Black Monday: Women in Poland go on strike against abortion ban
Women in Poland have gone on strike in protest against proposals for a total ban on abortion.
They marched through the streets wearing black as a sign of mourning for their reproductive rights.
Women who oppose the ban are staying away from work and school and refusing to do domestic chores, in a protest inspired by a women’s strike in Iceland in 1975.
Anti-abortion protests are being held around the country too.
Women took to the streets of the capital city, Warsaw, in a pro-choice march on what they are calling “Black Monday”.
It is unclear how many women are taking part in the action and how widespread it will be beyond big cities.
If the law went through, which has cleared one parliamentary hurdle so far, went through it would make Poland’s abortion laws as restrictive as those in two other countries in Europe: Malta and the Holy See.
Women found to have had abortions would be punished with a five-year prison term. Doctors found to have assisted in an abortion would also be liable for jail time.
Critics say the law could mean women who have a miscarriage are also investigated, on suspicion of having had the pregnancy terminated deliberately.
A separate bill seeks to curb in-vitro fertilisation (IVF), allowing only one embryo to be fertilised at any one time, and banning the practice of freezing embryos.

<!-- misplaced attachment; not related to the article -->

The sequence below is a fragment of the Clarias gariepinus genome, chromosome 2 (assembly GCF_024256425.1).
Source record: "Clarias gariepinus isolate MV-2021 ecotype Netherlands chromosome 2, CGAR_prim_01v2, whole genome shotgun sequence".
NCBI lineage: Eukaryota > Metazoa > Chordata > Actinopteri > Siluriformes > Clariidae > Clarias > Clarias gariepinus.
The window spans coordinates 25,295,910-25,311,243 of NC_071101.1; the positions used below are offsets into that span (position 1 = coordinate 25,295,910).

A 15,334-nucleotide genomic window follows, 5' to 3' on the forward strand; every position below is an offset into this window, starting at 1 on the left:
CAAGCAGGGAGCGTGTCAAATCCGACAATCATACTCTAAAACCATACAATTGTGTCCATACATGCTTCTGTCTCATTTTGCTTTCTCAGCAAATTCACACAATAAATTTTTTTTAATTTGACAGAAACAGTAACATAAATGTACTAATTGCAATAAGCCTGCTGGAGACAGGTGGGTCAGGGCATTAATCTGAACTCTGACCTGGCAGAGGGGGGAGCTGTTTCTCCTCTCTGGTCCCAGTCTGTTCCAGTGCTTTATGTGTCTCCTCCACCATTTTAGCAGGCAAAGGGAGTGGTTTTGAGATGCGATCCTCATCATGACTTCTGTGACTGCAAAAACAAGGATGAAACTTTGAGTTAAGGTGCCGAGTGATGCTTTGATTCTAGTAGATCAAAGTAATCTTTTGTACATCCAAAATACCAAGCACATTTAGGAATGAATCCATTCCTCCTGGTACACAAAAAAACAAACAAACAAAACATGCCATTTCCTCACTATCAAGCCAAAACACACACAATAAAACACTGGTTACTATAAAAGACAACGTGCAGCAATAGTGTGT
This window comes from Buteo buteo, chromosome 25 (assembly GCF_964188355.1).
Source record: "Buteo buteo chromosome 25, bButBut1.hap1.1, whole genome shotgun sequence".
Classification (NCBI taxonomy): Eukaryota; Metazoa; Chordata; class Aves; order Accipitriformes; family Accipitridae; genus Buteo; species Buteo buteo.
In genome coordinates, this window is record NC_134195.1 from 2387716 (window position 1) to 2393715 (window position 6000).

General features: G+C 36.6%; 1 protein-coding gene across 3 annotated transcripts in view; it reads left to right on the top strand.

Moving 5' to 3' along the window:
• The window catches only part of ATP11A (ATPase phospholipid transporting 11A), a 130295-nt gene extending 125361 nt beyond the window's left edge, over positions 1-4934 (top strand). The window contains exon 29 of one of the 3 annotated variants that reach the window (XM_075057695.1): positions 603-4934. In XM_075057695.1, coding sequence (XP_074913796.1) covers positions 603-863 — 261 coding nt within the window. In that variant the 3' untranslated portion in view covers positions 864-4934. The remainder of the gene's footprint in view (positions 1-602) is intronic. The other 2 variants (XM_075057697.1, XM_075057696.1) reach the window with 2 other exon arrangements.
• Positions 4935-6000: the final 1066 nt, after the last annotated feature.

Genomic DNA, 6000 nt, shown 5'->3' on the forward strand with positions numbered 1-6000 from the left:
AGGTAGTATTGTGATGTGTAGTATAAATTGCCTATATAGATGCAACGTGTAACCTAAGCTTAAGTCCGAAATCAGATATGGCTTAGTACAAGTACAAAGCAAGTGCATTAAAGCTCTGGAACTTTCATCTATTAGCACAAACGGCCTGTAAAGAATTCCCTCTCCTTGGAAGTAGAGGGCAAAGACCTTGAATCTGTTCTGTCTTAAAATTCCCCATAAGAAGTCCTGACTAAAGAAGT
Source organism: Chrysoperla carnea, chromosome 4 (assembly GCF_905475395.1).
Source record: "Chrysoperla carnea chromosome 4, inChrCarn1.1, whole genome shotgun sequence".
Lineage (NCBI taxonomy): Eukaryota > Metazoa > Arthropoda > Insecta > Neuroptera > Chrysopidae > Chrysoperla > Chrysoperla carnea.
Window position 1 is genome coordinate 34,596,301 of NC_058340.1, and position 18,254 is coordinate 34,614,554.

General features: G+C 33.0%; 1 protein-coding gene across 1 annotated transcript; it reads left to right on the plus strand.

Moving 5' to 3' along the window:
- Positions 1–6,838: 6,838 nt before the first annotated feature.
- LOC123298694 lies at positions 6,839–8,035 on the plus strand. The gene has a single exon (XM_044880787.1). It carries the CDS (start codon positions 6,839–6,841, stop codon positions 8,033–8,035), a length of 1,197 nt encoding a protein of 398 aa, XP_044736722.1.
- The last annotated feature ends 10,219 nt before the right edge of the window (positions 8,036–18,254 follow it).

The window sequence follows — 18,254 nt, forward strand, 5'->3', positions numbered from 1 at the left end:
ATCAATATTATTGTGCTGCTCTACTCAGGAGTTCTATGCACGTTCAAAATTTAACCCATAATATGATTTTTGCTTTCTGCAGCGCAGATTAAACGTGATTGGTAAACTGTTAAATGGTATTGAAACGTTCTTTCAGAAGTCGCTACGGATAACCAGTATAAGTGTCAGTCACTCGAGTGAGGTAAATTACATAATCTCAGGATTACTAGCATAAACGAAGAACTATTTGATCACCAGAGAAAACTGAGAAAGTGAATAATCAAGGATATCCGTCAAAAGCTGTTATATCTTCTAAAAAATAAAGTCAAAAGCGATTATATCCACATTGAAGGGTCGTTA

The city hall in Czestochowa in southern Poland allowed female staff to take the day off on Monday, while several businesses have closed for the protests.
But anti-abortion activists are planning counter-protests and the Polish Bishops’ Conference asked Catholics to pray for “the conscience and the light of the Holy Spirit on all Poles who protect human life from conception to natural death”.
While pro-choice activists marched in black and tweeted pictures of themselves wearing black, anti-abortion activists choice white for the colour of their counter-protests.
Abortion is already mostly banned in Poland.
The exceptions are:
- where the woman’s life is in danger
- where there is a risk of serious and irreversible damage to the foetus
- where the pregnancy is as a result of rape or incest – this must be confirmed by a prosecutor
As Poland’s law currently stands it is one of the most restrictive in Europe for women seeking abortions – the only European countries with stricter laws are Ireland, Andorra, Liechenstein, San Marino and Northern Ireland (a part of the UK whose abortion law differs from England, Scotland and Wales).
As a result, even by conservative estimates there are far more illegal abortions than legal ones in Poland – between 10,000 and 150,000, compared to about 1,000 or 2,000 legal terminations.